He sold the house shortly before the real estate crash of 2008, and after staring and directing the movie, ”The Trouble with Cali,” shot primarily in 2006 in Lackawanna and Monroe counties.
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Shari Hamil, who worked as a realtor then, was among those who had shown the house to prospective clients.
“He was polite. A real gentleman. I didn’t realize how tall he was until I had met him. “
Man about town
Indeed, it was hard not to notice the
6 “4 6-foot-4 actor when was out shopping or running errands, locals say.
Along with dining at Scranton eateries such as Preno’s and Farley’s Eatery and Pub, Sorvino would also frequent Pocono restaurants such as Sarah Street Grill in Stroudsburg and the former Peppe’s in Eastburg.
Among his favorite spots were the now-closed Rizzo’s Italian Deli in Brodheadsville and Piccola Venezia Ristorante, where he prepared an Italian-style Christmas dinner for his family in 2000.
Not unlike boss-man Paulie Cicero in ”Goodfellas,” Sorvino had no qualms about taking over the kitchen of any restaurant – perhaps in search of the perfect sauce.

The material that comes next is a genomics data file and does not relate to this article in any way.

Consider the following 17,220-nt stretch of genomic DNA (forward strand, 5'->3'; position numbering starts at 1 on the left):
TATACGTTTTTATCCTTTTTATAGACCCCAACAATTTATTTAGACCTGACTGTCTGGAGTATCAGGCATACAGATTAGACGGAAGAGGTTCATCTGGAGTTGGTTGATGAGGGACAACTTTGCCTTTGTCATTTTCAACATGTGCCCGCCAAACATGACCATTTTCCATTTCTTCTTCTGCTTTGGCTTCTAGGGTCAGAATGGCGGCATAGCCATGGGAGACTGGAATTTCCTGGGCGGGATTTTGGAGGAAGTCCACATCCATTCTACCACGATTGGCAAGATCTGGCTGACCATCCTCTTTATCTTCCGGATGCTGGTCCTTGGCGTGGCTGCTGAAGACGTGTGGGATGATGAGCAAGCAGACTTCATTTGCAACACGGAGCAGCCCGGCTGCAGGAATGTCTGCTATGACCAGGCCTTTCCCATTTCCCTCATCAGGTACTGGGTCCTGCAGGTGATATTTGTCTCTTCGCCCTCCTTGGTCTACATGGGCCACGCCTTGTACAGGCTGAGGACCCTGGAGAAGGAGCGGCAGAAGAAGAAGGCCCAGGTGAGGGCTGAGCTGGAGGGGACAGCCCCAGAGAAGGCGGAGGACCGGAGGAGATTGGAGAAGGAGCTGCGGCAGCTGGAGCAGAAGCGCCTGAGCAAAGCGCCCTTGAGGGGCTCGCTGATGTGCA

“Paul Sorvino was well known among employees in a handful of Italian restaurants in Scranton because he would show up unannounced, go back to the kitchen and cook on the line for the night,” @Real_JoeNathan wrote on Twitter.
Many Record readers say Sorvino, despite his no-nonsense onscreen persona, was in fact a sweetheart.
Lisa Rowe once met the Hollywood star, who was accompanied by a younger relative to class, at Melody’s Dance Studio in Lehighton.
“He was such a sweet man, down to earth. He sat with us mom’s and dad’s waiting for the class to end and engaged in conversations like any ordinary guy, ”she said.
Theresa Neyhart got a peck on the cheek from the actor when she worked at the AAA Motor Club in Stroudsburg.
“He would come to the travel agency to book his trips and I took his passport photos a few times. The first time he came in and I recognized him I ran to one of the girls, I was so excited, ”she recalled. ”As soon as he sat to have his photo of him taken, I jumped on his lap of him and had our photo taken together. He was such a good sport about it, we laughed and he gave me a smooch on the cheek. Paul was so kind and always had a smile on his face than him. When I saw him at a few other places he would come up to me and say hello. He is sadly missed by many I am sure. “
Sorvino, born in 1939, grew up in Bensonhurst, Brooklyn, and studied voice for several years before making his Broadway debut in 1964.
He started his film career in 1970, and appeared in Al Pacino’s breakthrough film, “The Panic in Needle Park,” in 1971.
But in Schlesinger’s eyes, it was his starring role on Broadway in “That Championship Series,” (Sorvino was nominated for a Tony in 1973) that catapulted his career.
“He was a gifted performer. [Sorvino] molded his craft to the point where he was able to create a very well-known career in show business. ”
Jim Beckerman contributed.
Micaela Hood is a features reporter with the Pocono Record and the USA TODAY Mid-Atlantic Region features team. Reach her for her at firstname.lastname@example.org